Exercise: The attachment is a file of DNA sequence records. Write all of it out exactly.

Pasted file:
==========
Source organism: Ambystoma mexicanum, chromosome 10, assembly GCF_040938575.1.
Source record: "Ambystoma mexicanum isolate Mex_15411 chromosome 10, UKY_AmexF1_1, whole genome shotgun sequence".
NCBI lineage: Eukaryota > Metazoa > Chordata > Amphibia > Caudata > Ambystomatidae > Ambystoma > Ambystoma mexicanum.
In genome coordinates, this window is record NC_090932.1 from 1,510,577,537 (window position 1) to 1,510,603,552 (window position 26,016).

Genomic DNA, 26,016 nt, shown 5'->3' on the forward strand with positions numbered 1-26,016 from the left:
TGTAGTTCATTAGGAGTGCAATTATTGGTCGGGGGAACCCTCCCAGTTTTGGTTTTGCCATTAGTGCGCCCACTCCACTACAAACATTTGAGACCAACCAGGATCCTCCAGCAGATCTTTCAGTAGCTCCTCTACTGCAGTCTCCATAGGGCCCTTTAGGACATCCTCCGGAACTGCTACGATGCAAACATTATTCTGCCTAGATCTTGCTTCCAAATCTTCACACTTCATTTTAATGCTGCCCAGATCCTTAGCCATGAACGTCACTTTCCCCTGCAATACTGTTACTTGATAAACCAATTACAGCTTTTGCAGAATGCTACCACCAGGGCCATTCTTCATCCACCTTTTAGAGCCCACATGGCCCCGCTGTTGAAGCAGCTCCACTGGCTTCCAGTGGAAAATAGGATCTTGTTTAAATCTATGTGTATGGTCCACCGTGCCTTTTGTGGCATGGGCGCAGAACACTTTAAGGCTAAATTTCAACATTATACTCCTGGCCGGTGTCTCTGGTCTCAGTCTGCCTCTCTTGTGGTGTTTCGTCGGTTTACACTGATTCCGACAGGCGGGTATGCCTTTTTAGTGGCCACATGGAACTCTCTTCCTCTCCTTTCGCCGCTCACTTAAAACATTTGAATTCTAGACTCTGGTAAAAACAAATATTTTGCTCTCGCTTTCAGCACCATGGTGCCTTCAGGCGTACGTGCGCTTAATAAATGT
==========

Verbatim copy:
Source organism: Ambystoma mexicanum, chromosome 10, assembly GCF_040938575.1.
Source record: "Ambystoma mexicanum isolate Mex_15411 chromosome 10, UKY_AmexF1_1, whole genome shotgun sequence".
NCBI lineage: Eukaryota > Metazoa > Chordata > Amphibia > Caudata > Ambystomatidae > Ambystoma > Ambystoma mexicanum.
In genome coordinates, this window is record NC_090932.1 from 1,510,577,537 (window position 1) to 1,510,603,552 (window position 26,016).

Genomic DNA, 26,016 nt, shown 5'->3' on the forward strand with positions numbered 1-26,016 from the left:
TGTAGTTCATTAGGAGTGCAATTATTGGTCGGGGGAACCCTCCCAGTTTTGGTTTTGCCATTAGTGCGCCCACTCCACTACAAACATTTGAGACCAACCAGGATCCTCCAGCAGATCTTTCAGTAGCTCCTCTACTGCAGTCTCCATAGGGCCCTTTAGGACATCCTCCGGAACTGCTACGATGCAAACATTATTCTGCCTAGATCTTGCTTCCAAATCTTCACACTTCATTTTAATGCTGCCCAGATCCTTAGCCATGAACGTCACTTTCCCCTGCAATACTGTTACTTGATAAACCAATTACAGCTTTTGCAGAATGCTACCACCAGGGCCATTCTTCATCCACCTTTTAGAGCCCACATGGCCCCGCTGTTGAAGCAGCTCCACTGGCTTCCAGTGGAAAATAGGATCTTGTTTAAATCTATGTGTATGGTCCACCGTGCCTTTTGTGGCATGGGCGCAGAACACTTTAAGGCTAAATTTCAACATTATACTCCTGGCCGGTGTCTCTGGTCTCAGTCTGCCTCTCTTGTGGTGTTTCGTCGGTTTACACTGATTCCGACAGGCGGGTATGCCTTTTTAGTGGCCACATGGAACTCTCTTCCTCTCCTTTCGCCGCTCACTTAAAACATTTGAATTCTAGACTCTGGTAAAAACAAATATTTTGCTCTCGCTTTCAGCACCATGGTGCCTTCAGGCGTACGTGCGCTTAATAAATGT